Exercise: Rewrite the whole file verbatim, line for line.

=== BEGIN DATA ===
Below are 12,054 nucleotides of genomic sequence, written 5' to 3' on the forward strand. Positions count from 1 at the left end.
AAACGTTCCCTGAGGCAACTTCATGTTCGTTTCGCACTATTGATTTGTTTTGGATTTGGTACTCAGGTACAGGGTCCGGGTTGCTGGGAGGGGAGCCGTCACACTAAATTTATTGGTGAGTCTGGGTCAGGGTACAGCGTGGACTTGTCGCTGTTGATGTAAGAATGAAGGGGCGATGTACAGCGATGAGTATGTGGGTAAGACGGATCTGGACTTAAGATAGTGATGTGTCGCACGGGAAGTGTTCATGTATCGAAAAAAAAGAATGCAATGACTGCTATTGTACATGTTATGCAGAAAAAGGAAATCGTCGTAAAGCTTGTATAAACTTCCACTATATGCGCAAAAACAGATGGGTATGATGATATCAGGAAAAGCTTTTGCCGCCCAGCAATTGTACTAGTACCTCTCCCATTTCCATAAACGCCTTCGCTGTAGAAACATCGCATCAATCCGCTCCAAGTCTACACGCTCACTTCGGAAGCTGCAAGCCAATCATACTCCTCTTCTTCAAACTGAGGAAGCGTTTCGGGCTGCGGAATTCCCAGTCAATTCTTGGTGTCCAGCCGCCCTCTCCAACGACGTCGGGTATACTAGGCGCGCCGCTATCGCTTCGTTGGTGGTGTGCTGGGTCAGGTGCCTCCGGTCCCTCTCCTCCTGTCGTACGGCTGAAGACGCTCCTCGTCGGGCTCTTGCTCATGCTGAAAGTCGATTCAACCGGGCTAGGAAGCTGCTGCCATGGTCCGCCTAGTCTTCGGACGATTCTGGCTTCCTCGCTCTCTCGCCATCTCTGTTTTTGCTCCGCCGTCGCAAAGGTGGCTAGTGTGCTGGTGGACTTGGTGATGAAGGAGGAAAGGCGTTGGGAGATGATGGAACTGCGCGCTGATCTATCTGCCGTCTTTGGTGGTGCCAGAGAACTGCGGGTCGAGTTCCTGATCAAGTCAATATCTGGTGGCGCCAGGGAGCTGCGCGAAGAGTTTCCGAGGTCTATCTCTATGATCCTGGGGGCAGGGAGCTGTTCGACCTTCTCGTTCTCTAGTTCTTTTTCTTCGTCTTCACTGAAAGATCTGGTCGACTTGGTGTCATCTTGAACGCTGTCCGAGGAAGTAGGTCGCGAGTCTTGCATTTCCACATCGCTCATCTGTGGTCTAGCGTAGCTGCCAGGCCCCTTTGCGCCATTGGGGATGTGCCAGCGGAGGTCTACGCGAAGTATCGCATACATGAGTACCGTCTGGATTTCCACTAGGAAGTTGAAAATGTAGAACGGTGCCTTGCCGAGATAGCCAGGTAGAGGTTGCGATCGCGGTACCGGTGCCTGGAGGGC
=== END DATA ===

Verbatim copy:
Below are 12,054 nucleotides of genomic sequence, written 5' to 3' on the forward strand. Positions count from 1 at the left end.
AAACGTTCCCTGAGGCAACTTCATGTTCGTTTCGCACTATTGATTTGTTTTGGATTTGGTACTCAGGTACAGGGTCCGGGTTGCTGGGAGGGGAGCCGTCACACTAAATTTATTGGTGAGTCTGGGTCAGGGTACAGCGTGGACTTGTCGCTGTTGATGTAAGAATGAAGGGGCGATGTACAGCGATGAGTATGTGGGTAAGACGGATCTGGACTTAAGATAGTGATGTGTCGCACGGGAAGTGTTCATGTATCGAAAAAAAAGAATGCAATGACTGCTATTGTACATGTTATGCAGAAAAAGGAAATCGTCGTAAAGCTTGTATAAACTTCCACTATATGCGCAAAAACAGATGGGTATGATGATATCAGGAAAAGCTTTTGCCGCCCAGCAATTGTACTAGTACCTCTCCCATTTCCATAAACGCCTTCGCTGTAGAAACATCGCATCAATCCGCTCCAAGTCTACACGCTCACTTCGGAAGCTGCAAGCCAATCATACTCCTCTTCTTCAAACTGAGGAAGCGTTTCGGGCTGCGGAATTCCCAGTCAATTCTTGGTGTCCAGCCGCCCTCTCCAACGACGTCGGGTATACTAGGCGCGCCGCTATCGCTTCGTTGGTGGTGTGCTGGGTCAGGTGCCTCCGGTCCCTCTCCTCCTGTCGTACGGCTGAAGACGCTCCTCGTCGGGCTCTTGCTCATGCTGAAAGTCGATTCAACCGGGCTAGGAAGCTGCTGCCATGGTCCGCCTAGTCTTCGGACGATTCTGGCTTCCTCGCTCTCTCGCCATCTCTGTTTTTGCTCCGCCGTCGCAAAGGTGGCTAGTGTGCTGGTGGACTTGGTGATGAAGGAGGAAAGGCGTTGGGAGATGATGGAACTGCGCGCTGATCTATCTGCCGTCTTTGGTGGTGCCAGAGAACTGCGGGTCGAGTTCCTGATCAAGTCAATATCTGGTGGCGCCAGGGAGCTGCGCGAAGAGTTTCCGAGGTCTATCTCTATGATCCTGGGGGCAGGGAGCTGTTCGACCTTCTCGTTCTCTAGTTCTTTTTCTTCGTCTTCACTGAAAGATCTGGTCGACTTGGTGTCATCTTGAACGCTGTCCGAGGAAGTAGGTCGCGAGTCTTGCATTTCCACATCGCTCATCTGTGGTCTAGCGTAGCTGCCAGGCCCCTTTGCGCCATTGGGGATGTGCCAGCGGAGGTCTACGCGAAGTATCGCATACATGAGTACCGTCTGGATTTCCACTAGGAAGTTGAAAATGTAGAACGGTGCCTTGCCGAGATAGCCAGGTAGAGGTTGCGATCGCGGTACCGGTGCCTGGAGGGC